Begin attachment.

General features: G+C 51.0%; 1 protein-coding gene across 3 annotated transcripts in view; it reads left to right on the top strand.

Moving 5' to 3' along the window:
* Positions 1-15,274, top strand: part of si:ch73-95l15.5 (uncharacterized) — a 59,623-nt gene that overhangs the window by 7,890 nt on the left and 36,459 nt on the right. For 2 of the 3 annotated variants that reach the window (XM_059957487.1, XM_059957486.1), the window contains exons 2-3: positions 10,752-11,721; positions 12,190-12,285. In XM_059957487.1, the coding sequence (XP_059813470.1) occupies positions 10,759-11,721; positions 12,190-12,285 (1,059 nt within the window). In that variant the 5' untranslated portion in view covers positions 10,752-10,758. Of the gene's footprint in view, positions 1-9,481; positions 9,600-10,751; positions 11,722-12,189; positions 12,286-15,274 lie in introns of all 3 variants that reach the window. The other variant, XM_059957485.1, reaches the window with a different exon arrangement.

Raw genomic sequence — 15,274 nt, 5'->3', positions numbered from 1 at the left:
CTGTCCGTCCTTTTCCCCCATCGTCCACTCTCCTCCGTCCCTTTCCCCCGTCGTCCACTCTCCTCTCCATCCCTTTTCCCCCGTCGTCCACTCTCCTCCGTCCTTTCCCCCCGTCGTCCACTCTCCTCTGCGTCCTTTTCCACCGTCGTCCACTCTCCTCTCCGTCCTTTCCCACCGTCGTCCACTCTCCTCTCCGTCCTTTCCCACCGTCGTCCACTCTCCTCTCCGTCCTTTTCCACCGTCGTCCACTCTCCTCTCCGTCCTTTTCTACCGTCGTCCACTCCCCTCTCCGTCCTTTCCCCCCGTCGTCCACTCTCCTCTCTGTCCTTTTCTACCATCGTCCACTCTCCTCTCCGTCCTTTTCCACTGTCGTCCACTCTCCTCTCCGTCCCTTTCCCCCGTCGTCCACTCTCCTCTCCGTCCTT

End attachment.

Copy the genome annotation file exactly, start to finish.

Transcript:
General features: G+C 51.0%; 1 protein-coding gene across 3 annotated transcripts in view; it reads left to right on the top strand.

Moving 5' to 3' along the window:
* Positions 1-15,274, top strand: part of si:ch73-95l15.5 (uncharacterized) — a 59,623-nt gene that overhangs the window by 7,890 nt on the left and 36,459 nt on the right. For 2 of the 3 annotated variants that reach the window (XM_059957487.1, XM_059957486.1), the window contains exons 2-3: positions 10,752-11,721; positions 12,190-12,285. In XM_059957487.1, the coding sequence (XP_059813470.1) occupies positions 10,759-11,721; positions 12,190-12,285 (1,059 nt within the window). In that variant the 5' untranslated portion in view covers positions 10,752-10,758. Of the gene's footprint in view, positions 1-9,481; positions 9,600-10,751; positions 11,722-12,189; positions 12,286-15,274 lie in introns of all 3 variants that reach the window. The other variant, XM_059957485.1, reaches the window with a different exon arrangement.

Raw genomic sequence — 15,274 nt, 5'->3', positions numbered from 1 at the left:
CTGTCCGTCCTTTTCCCCCATCGTCCACTCTCCTCCGTCCCTTTCCCCCGTCGTCCACTCTCCTCTCCATCCCTTTTCCCCCGTCGTCCACTCTCCTCCGTCCTTTCCCCCCGTCGTCCACTCTCCTCTGCGTCCTTTTCCACCGTCGTCCACTCTCCTCTCCGTCCTTTCCCACCGTCGTCCACTCTCCTCTCCGTCCTTTCCCACCGTCGTCCACTCTCCTCTCCGTCCTTTTCCACCGTCGTCCACTCTCCTCTCCGTCCTTTTCTACCGTCGTCCACTCCCCTCTCCGTCCTTTCCCCCCGTCGTCCACTCTCCTCTCTGTCCTTTTCTACCATCGTCCACTCTCCTCTCCGTCCTTTTCCACTGTCGTCCACTCTCCTCTCCGTCCCTTTCCCCCGTCGTCCACTCTCCTCTCCGTCCTT